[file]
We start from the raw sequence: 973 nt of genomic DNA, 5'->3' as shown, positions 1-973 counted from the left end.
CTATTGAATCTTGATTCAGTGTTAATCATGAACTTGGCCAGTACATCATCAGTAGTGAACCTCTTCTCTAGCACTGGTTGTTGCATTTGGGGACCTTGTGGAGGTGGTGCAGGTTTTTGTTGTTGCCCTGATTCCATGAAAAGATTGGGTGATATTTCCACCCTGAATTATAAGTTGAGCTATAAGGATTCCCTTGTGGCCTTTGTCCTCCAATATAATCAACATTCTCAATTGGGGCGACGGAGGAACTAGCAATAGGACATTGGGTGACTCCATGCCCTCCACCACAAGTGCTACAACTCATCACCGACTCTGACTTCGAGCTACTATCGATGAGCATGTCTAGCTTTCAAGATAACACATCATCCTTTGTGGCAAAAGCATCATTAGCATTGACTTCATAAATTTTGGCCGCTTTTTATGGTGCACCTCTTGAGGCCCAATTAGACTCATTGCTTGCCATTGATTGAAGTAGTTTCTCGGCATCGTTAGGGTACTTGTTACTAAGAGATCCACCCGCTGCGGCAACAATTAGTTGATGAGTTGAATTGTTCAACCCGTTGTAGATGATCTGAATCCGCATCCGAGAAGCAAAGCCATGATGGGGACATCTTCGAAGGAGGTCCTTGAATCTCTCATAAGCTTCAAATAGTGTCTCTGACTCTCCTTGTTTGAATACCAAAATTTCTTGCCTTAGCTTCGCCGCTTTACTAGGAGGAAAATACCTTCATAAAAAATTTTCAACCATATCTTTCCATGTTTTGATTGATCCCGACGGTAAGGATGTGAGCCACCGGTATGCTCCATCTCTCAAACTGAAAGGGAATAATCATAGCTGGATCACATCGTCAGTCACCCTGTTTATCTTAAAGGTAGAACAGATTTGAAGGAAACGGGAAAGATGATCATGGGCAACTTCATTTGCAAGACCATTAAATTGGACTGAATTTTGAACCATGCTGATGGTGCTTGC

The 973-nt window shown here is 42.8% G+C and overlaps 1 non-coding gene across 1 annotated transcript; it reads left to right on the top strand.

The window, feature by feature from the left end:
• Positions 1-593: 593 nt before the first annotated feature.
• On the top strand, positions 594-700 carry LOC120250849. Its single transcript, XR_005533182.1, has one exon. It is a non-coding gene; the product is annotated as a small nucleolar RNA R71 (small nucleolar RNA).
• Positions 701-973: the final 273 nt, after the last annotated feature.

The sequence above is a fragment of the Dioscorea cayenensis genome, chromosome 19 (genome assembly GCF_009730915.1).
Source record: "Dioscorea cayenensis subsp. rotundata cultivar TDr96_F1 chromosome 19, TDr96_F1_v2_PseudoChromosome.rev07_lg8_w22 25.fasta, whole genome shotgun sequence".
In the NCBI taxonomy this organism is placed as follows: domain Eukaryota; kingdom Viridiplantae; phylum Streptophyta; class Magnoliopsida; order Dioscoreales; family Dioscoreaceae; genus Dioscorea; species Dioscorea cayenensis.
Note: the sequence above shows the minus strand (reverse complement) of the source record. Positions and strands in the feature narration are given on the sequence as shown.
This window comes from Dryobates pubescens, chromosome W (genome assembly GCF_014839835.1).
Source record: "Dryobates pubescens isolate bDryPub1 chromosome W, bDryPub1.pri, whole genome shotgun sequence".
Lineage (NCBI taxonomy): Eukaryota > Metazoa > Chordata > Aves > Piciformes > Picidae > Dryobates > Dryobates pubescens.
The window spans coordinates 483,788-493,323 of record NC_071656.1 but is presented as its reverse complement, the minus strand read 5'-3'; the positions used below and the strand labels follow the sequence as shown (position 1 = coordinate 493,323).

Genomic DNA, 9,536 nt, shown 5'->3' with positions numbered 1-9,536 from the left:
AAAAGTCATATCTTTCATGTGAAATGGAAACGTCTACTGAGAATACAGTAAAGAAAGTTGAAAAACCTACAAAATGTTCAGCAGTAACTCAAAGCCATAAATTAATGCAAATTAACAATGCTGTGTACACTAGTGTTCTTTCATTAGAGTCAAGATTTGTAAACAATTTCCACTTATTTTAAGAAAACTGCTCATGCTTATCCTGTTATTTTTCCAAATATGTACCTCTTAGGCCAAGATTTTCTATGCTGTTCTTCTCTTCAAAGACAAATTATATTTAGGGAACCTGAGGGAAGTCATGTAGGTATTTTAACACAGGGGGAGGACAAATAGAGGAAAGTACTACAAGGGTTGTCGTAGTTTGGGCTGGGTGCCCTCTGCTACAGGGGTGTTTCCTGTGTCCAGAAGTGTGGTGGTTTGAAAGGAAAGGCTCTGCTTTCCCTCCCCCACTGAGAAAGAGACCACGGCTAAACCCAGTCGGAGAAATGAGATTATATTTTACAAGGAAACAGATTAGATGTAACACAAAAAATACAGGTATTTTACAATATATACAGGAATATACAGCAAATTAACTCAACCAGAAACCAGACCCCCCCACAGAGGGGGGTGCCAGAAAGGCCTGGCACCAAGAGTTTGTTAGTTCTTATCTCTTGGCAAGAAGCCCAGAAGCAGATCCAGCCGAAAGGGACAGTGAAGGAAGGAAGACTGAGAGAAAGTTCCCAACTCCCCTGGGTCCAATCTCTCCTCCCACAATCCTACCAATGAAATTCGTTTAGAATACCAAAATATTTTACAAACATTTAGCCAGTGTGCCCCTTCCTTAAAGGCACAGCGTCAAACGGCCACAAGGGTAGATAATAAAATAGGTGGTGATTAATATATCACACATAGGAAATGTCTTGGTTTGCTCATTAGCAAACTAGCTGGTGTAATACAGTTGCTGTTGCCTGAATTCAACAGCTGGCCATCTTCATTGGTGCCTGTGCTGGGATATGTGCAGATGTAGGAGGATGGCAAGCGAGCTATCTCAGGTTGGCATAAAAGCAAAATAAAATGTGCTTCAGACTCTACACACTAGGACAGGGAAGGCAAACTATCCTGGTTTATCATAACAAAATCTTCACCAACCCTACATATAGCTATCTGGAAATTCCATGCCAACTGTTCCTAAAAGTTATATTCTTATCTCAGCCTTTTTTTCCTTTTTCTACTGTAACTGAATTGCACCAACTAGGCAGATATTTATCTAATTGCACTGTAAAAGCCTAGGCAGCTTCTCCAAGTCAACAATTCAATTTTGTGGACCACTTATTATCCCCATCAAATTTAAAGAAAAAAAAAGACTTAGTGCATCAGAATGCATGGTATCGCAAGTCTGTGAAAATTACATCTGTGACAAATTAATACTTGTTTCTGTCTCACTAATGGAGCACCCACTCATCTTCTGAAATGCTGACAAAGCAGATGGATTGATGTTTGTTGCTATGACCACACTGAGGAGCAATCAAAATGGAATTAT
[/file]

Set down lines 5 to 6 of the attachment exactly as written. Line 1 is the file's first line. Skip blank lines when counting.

• Positions 1-593: 593 nt before the first annotated feature.
• On the top strand, positions 594-700 carry LOC120250849. Its single transcript, XR_005533182.1, has one exon. It is a non-coding gene; the product is annotated as a small nucleolar RNA R71 (small nucleolar RNA).